Translations Blog

Sara Maffey

November 07, 2018

Recently, companies have acknowledged the importance of branding their workplace as an extension and reflection of their corporate culture. However, for today’s workforce, it’s not enough to only brand the physical office space.

With the increasing migration toward compressed and unassigned workstations, more employees are working remotely, whether from their own home or a coffee shop or coworking space near their residence. Talent is moving to where they want to live first and finding a job second. To recruit and retain the most qualified workforce, companies need to carefully consider not just their immediate workplace, but also the surrounding buildings and neighborhoods. A company’s real estate, from macro-level location to micro-level workstation, is now a statement of its culture and a critical human resources tool.

Beyond the normal "space and place" necessities that companies seek in an office location, they should aim to envision and evaluate the cultural aspects of a location that will support their specific business goals. Business leaders need to look past office layout to identify the components of their corporate culture to curate a cohesive sense of place that drives social connectivity, bolsters productivity, and creates stickiness for the desired labor set.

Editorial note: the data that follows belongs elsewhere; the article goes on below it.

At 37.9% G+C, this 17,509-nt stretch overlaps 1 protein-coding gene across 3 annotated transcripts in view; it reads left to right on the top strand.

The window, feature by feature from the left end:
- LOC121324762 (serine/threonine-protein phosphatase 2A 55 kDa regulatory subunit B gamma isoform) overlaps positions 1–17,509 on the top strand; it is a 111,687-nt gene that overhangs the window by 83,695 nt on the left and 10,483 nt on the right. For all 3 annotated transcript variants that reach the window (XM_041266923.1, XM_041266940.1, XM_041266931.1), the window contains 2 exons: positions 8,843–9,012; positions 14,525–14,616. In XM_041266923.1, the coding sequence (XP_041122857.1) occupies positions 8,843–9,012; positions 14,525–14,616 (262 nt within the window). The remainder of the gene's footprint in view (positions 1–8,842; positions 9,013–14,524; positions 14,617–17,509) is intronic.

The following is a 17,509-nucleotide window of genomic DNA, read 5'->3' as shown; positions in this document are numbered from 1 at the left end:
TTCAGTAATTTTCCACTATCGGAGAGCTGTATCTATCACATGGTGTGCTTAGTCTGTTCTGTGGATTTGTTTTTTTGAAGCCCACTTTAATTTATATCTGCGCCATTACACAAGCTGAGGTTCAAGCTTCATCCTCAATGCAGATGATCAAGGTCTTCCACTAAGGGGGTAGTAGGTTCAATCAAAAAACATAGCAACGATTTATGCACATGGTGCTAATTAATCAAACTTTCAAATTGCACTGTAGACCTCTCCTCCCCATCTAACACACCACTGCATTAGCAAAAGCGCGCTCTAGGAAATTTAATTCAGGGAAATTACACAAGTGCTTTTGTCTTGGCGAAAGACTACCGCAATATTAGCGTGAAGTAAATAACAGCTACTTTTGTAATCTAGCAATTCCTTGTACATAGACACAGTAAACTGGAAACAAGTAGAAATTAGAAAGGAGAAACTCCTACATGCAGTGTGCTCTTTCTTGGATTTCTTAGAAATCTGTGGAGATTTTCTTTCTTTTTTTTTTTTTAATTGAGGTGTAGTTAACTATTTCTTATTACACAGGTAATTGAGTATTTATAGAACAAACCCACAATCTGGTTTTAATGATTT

Payroll is often a corporation’s biggest overall expense, followed closely by real estate. The cost of losing talent is too expensive to ignore, making placemaking critical in the early stages of a corporate real estate search. Chief human resource officers are becoming included more often in real estate strategy discussions, and firms are placing more value on the lifestyles their location’s submarket and ecosystem can support.

Placemaking consultants engage tenants in strategic placemaking design and strategy. Through identifying each client’s cultural and operational needs, consultants can provide effective business solutions for a company’s real estate that is contextual, unique and most importantly, truly valuable.

 – By Sara Maffey, Vice President of Place Strategy, Atlanta, GA.